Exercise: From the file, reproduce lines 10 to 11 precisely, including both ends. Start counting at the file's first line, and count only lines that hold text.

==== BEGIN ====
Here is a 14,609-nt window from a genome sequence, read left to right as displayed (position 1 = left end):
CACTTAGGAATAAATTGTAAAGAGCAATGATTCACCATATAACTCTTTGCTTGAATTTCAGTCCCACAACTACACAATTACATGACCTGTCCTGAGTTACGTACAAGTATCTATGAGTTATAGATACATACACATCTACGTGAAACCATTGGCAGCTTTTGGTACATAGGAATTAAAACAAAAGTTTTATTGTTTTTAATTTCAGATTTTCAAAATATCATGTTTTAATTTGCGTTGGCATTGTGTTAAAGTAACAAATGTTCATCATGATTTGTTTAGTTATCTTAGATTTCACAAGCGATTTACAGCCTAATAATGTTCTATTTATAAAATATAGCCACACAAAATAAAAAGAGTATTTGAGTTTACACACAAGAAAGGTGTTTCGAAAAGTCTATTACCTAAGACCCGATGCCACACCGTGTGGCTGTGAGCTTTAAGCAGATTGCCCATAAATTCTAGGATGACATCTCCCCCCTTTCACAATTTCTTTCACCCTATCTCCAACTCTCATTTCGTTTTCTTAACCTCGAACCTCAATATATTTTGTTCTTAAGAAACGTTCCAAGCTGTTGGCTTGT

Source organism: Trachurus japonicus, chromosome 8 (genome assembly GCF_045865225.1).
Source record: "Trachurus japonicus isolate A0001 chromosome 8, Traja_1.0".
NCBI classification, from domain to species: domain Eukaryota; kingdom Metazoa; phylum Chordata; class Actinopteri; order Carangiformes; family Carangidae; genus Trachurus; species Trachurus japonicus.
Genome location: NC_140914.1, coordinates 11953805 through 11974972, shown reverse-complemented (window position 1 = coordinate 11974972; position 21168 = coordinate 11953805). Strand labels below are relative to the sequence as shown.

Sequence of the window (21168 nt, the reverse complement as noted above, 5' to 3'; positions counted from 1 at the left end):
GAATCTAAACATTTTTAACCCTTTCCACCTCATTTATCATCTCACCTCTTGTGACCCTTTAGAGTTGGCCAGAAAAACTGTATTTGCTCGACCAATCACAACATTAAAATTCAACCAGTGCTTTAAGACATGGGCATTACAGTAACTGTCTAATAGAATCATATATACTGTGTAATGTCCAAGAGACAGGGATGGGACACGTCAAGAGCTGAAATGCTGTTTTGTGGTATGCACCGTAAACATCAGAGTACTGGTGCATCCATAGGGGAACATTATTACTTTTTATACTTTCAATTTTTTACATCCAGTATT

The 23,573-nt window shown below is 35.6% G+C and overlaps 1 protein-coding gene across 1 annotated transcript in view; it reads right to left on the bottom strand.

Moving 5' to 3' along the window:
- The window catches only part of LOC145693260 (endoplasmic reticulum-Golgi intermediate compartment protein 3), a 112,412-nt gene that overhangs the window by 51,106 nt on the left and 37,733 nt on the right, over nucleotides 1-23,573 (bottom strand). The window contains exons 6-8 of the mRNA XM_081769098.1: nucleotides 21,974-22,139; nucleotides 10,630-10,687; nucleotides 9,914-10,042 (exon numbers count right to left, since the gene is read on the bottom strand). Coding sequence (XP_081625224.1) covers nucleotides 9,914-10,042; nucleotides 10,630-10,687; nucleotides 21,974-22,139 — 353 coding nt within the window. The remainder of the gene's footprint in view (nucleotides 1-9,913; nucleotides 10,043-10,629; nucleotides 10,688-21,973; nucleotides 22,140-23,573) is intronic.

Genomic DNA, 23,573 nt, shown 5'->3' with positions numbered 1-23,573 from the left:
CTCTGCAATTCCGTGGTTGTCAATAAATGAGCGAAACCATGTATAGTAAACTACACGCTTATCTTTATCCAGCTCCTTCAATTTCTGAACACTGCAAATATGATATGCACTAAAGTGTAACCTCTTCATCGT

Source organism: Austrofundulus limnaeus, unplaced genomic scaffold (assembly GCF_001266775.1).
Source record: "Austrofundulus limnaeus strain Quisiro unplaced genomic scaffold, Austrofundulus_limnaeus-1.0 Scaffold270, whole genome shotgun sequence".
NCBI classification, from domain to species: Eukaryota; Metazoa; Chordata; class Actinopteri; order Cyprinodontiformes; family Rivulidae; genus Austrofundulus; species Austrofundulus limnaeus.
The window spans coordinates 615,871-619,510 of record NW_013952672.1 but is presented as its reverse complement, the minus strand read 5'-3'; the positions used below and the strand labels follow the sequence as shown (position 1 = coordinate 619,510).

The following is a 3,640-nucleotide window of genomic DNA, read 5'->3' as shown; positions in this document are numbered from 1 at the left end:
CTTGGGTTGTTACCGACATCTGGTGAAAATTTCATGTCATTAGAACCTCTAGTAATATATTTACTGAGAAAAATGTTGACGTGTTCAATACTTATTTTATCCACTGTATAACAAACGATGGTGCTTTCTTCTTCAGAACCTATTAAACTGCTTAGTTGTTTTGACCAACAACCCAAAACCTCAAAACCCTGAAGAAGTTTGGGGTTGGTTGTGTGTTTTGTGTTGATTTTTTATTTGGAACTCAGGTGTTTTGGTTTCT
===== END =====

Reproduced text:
Moving 5' to 3' along the window:
- The window catches only part of LOC145693260 (endoplasmic reticulum-Golgi intermediate compartment protein 3), a 112,412-nt gene that overhangs the window by 51,106 nt on the left and 37,733 nt on the right, over nucleotides 1-23,573 (bottom strand). The window contains exons 6-8 of the mRNA XM_081769098.1: nucleotides 21,974-22,139; nucleotides 10,630-10,687; nucleotides 9,914-10,042 (exon numbers count right to left, since the gene is read on the bottom strand). Coding sequence (XP_081625224.1) covers nucleotides 9,914-10,042; nucleotides 10,630-10,687; nucleotides 21,974-22,139 — 353 coding nt within the window. The remainder of the gene's footprint in view (nucleotides 1-9,913; nucleotides 10,043-10,629; nucleotides 10,688-21,973; nucleotides 22,140-23,573) is intronic.